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Let’s take a look at one of the most important aspects of your release, right next to the music. Album artwork & press photos can often be the first thing a potential fan sees from you, so making sure they’re just as unique and professional as your music will help make a good impression. All the visuals associated with your release should go hand in hand with your visual identity.

The first thing to do when applying your visual identity is to take a look at the moodboard you created for inspiration. Think about the concepts & themes that the photos have in common, look at the colours they’ve used, which images stand out from the rest and why? Do you want to stand out or fit in? Write down any ideas for compositions, outfits and complete photographies that pop up when analyzing your moodboard.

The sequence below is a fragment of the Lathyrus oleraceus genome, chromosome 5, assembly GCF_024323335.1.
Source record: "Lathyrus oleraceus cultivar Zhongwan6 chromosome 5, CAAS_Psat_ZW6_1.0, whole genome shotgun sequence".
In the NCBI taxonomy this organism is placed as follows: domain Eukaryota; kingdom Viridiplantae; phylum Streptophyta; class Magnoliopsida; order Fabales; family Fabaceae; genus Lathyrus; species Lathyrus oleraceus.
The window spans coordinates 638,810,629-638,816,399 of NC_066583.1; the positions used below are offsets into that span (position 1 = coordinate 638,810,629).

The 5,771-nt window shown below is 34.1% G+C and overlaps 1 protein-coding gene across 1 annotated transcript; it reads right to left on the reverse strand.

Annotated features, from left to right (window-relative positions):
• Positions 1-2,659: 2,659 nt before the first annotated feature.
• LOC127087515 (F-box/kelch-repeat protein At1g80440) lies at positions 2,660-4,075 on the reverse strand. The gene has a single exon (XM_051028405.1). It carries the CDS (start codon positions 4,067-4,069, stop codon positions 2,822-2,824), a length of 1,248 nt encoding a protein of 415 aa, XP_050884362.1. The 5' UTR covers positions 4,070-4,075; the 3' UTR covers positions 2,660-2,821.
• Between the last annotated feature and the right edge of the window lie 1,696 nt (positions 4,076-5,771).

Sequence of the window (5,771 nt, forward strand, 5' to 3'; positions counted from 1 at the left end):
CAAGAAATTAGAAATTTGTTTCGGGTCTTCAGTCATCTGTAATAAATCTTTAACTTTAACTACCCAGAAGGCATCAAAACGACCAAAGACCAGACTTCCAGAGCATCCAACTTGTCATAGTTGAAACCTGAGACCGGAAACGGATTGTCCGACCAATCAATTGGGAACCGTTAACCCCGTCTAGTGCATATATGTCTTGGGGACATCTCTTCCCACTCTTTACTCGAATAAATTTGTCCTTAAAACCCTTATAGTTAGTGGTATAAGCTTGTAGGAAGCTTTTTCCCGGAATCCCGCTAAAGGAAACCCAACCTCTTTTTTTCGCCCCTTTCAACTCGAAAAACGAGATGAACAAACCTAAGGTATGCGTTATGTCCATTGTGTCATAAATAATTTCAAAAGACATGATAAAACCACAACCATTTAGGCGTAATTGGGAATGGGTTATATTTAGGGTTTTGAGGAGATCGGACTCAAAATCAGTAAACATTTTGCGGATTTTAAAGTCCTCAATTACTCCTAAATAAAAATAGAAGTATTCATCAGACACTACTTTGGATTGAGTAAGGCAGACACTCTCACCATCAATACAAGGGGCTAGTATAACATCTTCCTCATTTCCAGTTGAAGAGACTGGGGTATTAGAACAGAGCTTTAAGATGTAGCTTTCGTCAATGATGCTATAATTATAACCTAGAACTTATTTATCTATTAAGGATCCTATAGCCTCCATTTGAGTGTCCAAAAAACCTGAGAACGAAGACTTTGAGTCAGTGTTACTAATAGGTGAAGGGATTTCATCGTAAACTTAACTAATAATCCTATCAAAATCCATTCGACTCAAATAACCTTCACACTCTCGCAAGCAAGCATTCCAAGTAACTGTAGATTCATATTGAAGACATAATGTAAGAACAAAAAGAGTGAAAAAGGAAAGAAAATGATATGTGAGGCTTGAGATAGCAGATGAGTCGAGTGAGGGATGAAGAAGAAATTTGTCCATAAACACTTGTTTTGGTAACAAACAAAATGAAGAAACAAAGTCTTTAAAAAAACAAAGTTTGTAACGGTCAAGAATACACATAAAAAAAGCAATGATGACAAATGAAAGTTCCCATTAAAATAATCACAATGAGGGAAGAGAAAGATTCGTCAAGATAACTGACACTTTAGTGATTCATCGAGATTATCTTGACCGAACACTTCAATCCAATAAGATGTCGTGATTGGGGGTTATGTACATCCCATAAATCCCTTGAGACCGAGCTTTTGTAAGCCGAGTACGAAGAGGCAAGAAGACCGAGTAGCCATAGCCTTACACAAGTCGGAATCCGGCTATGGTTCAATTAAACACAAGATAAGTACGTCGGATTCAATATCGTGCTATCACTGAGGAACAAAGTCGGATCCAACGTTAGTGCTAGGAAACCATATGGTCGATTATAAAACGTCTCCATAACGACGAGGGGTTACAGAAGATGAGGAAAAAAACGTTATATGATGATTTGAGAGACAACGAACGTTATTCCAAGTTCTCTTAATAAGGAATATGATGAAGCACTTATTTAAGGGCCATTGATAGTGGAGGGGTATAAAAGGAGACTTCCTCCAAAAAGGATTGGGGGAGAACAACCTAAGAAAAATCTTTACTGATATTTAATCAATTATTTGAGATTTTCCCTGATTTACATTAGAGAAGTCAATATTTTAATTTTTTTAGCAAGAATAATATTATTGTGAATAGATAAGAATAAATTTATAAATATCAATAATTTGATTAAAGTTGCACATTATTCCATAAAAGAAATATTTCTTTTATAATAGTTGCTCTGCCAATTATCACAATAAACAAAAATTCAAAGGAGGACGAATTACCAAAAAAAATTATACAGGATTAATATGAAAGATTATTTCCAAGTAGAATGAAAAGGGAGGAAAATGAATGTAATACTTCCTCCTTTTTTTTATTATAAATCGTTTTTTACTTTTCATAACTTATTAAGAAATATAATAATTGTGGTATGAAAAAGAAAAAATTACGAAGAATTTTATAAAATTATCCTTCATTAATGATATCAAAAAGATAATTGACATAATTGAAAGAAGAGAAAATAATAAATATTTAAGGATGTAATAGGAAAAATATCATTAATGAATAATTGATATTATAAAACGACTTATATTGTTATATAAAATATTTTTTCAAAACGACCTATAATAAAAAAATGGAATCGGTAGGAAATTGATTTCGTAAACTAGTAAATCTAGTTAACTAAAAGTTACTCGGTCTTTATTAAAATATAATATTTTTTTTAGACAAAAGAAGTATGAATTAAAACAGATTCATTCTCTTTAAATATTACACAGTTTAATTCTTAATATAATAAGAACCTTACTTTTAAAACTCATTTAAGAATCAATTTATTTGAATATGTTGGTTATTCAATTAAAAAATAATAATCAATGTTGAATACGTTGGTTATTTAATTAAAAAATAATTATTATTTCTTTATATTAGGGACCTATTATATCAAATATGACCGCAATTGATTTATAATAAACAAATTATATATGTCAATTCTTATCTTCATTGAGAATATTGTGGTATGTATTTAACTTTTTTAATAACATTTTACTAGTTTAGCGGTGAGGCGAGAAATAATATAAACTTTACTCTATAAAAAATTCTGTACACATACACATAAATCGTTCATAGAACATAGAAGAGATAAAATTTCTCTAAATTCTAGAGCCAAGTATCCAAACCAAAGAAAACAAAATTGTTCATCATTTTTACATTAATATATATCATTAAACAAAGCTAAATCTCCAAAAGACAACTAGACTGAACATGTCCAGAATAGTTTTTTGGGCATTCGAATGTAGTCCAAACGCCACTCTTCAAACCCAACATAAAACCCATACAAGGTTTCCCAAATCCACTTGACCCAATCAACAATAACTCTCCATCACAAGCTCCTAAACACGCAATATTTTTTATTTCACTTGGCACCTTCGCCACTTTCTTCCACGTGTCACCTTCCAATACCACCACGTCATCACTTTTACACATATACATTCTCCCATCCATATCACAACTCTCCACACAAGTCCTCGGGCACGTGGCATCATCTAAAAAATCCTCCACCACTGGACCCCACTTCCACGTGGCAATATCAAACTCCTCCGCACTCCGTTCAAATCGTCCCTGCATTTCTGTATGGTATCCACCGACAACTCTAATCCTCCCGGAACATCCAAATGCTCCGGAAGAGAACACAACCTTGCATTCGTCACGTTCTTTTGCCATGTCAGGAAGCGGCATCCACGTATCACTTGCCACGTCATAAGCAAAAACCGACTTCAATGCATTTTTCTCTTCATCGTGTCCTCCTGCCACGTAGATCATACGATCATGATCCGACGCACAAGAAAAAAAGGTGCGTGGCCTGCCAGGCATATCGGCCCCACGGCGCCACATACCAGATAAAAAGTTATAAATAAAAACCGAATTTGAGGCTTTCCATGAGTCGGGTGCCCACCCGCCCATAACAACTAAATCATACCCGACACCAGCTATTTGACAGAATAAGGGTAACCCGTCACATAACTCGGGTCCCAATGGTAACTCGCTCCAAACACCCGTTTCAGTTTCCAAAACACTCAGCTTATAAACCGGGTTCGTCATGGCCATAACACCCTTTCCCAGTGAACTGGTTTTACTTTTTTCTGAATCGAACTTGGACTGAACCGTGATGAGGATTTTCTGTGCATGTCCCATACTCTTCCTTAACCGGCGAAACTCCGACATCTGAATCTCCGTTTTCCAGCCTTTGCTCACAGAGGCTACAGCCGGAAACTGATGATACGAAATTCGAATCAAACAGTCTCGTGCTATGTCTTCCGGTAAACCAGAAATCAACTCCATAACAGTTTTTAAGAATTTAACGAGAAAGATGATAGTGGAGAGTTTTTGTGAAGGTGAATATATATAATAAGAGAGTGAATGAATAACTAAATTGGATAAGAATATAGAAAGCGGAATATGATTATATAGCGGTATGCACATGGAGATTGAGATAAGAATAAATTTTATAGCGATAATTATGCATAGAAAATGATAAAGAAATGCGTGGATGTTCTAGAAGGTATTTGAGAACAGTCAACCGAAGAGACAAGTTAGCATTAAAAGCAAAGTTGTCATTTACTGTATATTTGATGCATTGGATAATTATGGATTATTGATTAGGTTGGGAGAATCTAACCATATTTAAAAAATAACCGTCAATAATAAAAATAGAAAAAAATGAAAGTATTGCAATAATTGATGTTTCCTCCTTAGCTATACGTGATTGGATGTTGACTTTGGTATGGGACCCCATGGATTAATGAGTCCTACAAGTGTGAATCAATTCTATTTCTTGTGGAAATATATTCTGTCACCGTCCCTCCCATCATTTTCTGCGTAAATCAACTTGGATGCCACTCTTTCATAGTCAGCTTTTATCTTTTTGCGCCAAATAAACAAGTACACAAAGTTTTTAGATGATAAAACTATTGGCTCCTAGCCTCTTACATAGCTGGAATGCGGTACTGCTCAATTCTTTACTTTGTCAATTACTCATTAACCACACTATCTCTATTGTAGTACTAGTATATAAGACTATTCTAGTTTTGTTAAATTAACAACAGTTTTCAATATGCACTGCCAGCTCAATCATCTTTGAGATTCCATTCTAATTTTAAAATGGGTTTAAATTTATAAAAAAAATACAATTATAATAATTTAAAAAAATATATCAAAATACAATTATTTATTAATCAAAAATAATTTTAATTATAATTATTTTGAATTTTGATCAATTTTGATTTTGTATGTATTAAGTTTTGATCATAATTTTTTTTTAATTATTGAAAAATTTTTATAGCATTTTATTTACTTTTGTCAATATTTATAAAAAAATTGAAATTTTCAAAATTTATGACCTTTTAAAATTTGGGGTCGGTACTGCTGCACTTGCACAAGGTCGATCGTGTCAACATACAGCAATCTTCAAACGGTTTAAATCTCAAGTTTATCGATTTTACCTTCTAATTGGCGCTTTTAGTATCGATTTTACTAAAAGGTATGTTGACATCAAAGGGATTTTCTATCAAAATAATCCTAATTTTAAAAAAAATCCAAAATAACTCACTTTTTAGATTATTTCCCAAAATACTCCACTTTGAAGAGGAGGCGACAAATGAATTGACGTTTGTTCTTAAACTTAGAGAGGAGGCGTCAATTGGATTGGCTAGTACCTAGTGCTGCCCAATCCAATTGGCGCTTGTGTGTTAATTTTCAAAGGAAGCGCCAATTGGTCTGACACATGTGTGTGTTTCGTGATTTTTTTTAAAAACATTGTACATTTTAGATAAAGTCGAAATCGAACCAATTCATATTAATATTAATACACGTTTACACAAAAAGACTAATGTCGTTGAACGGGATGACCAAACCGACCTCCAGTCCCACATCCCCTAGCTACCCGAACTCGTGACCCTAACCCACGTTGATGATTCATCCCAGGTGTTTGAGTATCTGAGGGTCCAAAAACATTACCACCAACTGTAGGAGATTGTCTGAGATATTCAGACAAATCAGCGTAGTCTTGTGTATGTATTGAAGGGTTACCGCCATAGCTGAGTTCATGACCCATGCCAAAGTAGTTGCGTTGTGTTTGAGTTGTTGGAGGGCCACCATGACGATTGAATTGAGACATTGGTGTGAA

When you’ve got some ideas down from the moodboard, look at your Brand Archetype and other artists with the same archetype. How do they portray themselves in pictures? Are they photographed in positions of power or weakness? Are they accessible or distant in relation to the camera? Write down any ideas for poses and how you can act in relation to the camera that pops up.

Now take a final look at the colours associated with your brand, how can you incorporate these into the outfits and locations you shoot in? It doesn’t have to be spot on, but making sure the colours of your press photos at least move in the same space as the colours of your brand.